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Roming friends, lend me your ears

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By John Pawlak

I pledge allegiance to the flag of the United States of America. And to the republic of Richard Stands.
One nation, under god, with liver tea and justice for all.
So, who exactly is this Richard Stands dude and is he the sicko who invented liver tea?
Don’t you hate it when people mix words and bloodgeon the English languish like that?
When all is set and done, I have the upmost respect for grammar and find it expotentially annoying when the misuse of words reels its ugly head.
Welcome to the wacky world of acorns. That is, eggcorns. An eggcorn is “an idiosyncratic substitution of a word or phrase for a word or words that sound similar or identical in the speaker’s dialect.”
Whoa is me! That definition is diarrhetic to stay the least! It’s a far gone conclusion that one has to take these things with a grain assault.
OK, language is bad enough without having to listen to people use it. But eggcorns do not represent our inability to say what I’m trying to write, nor to write what I’m trying to say. In fact, eggcorns reflect how we think, and as such they sometimes reveal amazing creativity.
Does Holland day sauce wet your appetite? Do you curve your hunger with cold slaw? Are you a social leopard or a coal hearted typo?
After day tripping through a list of popular tree eggcorns, I realized that this is how it must sound to my math students when I ramble through a cacoughany of strange sounding words and intimidating Greek letters. After spending the last ten years of their lives learning that pi is 3.1415, I unveil the Unit Circle, full of radians and degrees, and announce that pi equals 180.
This is wreckless teaching with an alterior motive, a half-hazard way of making trigonometry look like a biproduct of math and floorless logic.
But eggcorns are not fullproof and you shouldn’t get your dandruff up over them. Even our country’s leaders have used them in the spurt of the moment.
For example, President Bush said, “We cannot let terrorists and rogue nations hold this nation hostile or hold our allies hostile.”
The statement upset the apple tart for many people.
Dan Quayle quipped, “Republicans understand the importance of bondage between a mother and child.”
Ah yes, Dan was truly a vast suppository of information.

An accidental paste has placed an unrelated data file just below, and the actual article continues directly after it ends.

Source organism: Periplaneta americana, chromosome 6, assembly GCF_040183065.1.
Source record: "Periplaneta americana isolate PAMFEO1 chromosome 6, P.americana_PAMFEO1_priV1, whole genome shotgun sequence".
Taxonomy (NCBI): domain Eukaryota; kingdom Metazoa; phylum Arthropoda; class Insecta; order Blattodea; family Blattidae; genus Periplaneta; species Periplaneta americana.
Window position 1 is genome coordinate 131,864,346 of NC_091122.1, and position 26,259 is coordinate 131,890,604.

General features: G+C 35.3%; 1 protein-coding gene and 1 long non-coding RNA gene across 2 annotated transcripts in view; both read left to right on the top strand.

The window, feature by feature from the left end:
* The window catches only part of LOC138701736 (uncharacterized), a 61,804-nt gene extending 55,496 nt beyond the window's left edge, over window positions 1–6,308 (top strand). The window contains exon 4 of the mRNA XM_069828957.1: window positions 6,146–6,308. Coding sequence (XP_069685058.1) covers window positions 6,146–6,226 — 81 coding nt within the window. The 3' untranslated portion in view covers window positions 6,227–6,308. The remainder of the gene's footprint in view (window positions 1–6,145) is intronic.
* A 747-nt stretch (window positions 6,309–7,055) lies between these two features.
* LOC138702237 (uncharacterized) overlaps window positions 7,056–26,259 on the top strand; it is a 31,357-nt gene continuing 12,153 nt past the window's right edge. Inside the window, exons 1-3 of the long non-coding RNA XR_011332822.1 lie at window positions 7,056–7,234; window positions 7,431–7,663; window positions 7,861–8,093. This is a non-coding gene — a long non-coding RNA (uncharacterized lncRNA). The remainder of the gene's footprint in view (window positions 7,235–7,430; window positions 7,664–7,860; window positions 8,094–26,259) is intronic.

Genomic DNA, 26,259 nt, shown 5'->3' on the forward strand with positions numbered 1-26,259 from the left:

And Gib Lewis, Texas Speaker of the House, added, “This is unparalyzed in the state’s history.”
He certainly had egg corn soup on his face for that one.
Those political mouthfuls of wisdom (more accurately teaspoonfuls) are what we call malapropisms. Much like circumventing the globe or awaiting with baited breath, a malapropism is the misuse of words with similar sounds, but different and unconnected meanings, creating confusion and amusement.
Man, I really do miss listening to President Bush. His wisdom put a whole new leash on life.
And with this being an Senatorial electrical year, it’s a far-gone conclusion that we’ll be treated to more foot in mouth disease over the coming months.
Take for example Paul Ryan (a leading contender for the 2016 Presidential race?) saying that “poverty is caused by generations of men with no values or culture for work.”
He quickly disavowed the comment, claiming it was taken out of context. What he meant to say was, “poverty is caused by generations of black men with no values or culture for work.”
You really can’t hold it against someone for messing up one word, can you?
All tolled, I’m looking forward to an entertaining summer of listening to youthamisms by Bachmann, riding on the back of a dinosaur as she debates evolution and works to strum up support against global warming by pointing out that rainy weather can be hard on the sciences.
Look, I have nothing against murdering the English language. But like math, one shouldn’t feel proud taking stupidity to the limit.
When Sarah Palin argued, “I just hope the lamestream media won’t twist my words by repeating them verbatim!” I suppose she expects us to chuck it up to not having brain engaged before putting mouth in gear.